But it may soon be Craddock himself in the hot seat. Already, there are those in NATO headquarters in Brussels, as well as in the alliance's military headquarters in Mons, who are speculating about "the last days of Craddock." Hardly anyone believes that the "hard-core Rumsfeld man," as some refer to him, will make it to the end of his term of service this summer. Craddock is seen as a leftover of the George W. Bush administration. It is seen as likely that his defeat in the just-ended dispute among NATO generals will speed his departure.
There are indications that Petraeus and his allies in the military and the Pentagon, including Gen. Ray Odierno, now the top commander in Iraq, have already begun to try to pressure Obama to change his withdrawal policy.
A network of senior military officers is also reported to be preparing to support Petraeus and Odierno by mobilising public opinion against Obama's decision.
The assertion that Obama's withdrawal policy threatens the gains allegedly won by the Bush surge and Petraeus's strategy in Iraq will apparently be the theme of the campaign that military opponents are now planning.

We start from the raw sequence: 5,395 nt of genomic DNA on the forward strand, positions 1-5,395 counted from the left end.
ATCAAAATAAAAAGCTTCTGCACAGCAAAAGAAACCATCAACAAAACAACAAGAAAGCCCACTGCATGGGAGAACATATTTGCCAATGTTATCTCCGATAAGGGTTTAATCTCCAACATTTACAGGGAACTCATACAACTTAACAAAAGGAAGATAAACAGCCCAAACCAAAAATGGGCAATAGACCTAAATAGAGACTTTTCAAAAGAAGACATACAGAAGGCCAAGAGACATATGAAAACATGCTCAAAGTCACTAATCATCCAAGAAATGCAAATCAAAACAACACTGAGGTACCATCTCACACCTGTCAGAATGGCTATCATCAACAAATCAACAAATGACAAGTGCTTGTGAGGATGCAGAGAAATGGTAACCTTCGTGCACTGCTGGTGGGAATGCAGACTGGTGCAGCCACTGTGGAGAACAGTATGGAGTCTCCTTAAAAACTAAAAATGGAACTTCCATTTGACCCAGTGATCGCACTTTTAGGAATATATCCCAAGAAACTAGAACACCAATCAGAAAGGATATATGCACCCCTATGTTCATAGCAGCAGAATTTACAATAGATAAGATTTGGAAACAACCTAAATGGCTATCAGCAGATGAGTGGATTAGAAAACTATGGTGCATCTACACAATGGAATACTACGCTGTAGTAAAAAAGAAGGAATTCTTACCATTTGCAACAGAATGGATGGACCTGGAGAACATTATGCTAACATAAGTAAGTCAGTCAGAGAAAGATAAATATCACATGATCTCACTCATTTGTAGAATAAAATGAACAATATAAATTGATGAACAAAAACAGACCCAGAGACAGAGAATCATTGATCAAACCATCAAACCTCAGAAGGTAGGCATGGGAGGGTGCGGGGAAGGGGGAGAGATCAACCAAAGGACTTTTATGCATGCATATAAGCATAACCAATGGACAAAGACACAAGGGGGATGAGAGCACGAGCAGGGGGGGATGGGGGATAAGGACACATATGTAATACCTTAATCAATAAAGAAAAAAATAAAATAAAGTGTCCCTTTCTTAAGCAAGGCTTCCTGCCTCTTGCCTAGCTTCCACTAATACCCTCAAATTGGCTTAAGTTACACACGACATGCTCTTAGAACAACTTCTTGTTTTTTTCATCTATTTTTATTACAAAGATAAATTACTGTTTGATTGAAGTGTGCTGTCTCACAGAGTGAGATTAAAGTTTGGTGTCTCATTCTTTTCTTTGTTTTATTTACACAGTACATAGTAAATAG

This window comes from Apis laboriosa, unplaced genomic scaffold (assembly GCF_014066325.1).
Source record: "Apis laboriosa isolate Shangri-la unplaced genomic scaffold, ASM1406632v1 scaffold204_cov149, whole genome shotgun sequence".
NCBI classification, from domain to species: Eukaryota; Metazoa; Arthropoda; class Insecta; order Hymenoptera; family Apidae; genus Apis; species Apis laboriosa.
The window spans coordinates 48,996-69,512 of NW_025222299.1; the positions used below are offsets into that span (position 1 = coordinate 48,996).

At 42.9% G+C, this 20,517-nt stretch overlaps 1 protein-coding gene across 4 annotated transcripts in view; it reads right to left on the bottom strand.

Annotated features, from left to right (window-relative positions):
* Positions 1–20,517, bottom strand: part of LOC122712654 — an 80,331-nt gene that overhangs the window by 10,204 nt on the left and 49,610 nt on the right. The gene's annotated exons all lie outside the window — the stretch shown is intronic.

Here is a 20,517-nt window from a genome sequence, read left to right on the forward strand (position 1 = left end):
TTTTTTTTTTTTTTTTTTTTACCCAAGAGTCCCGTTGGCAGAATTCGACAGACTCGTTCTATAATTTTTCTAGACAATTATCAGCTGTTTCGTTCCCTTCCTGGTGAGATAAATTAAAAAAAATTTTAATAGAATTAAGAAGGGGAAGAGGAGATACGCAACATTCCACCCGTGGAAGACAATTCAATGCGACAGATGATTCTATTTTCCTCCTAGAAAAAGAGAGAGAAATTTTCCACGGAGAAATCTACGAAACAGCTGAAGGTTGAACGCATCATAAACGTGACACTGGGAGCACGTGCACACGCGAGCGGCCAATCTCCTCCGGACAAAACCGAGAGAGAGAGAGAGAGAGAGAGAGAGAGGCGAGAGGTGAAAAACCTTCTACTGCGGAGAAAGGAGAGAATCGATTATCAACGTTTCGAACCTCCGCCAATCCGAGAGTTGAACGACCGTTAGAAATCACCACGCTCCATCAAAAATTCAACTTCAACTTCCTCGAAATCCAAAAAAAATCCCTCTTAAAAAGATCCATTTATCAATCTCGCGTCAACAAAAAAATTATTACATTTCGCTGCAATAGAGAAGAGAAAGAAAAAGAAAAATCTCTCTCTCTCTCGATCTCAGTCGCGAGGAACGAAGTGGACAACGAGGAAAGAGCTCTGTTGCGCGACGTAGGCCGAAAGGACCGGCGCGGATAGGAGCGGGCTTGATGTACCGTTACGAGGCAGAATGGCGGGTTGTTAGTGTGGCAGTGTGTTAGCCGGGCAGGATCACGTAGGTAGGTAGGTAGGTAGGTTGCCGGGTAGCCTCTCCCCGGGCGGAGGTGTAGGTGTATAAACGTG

The source says the network, which includes senior active duty officers in the Pentagon, will begin making the argument to journalists covering the Pentagon that Obama's withdrawal policy risks an eventual collapse in Iraq. That would raise the political cost to Obama of sticking to his withdrawal policy.
If Obama does not change the policy, according to the source, they hope to have planted the seeds of a future political narrative blaming his withdrawal policy for the "collapse" they expect in an Iraq without U.S. troops.
That line seems likely to appeal to reporters covering the Iraq troop withdrawal issue. Ever since Obama's inauguration, media coverage of the issue has treated Obama' s 16-month withdrawal proposal as a concession to anti-war sentiment which will have to be adjusted to the "realities" as defined by the advice to Obama from Gates, Petreaus and Odierno.
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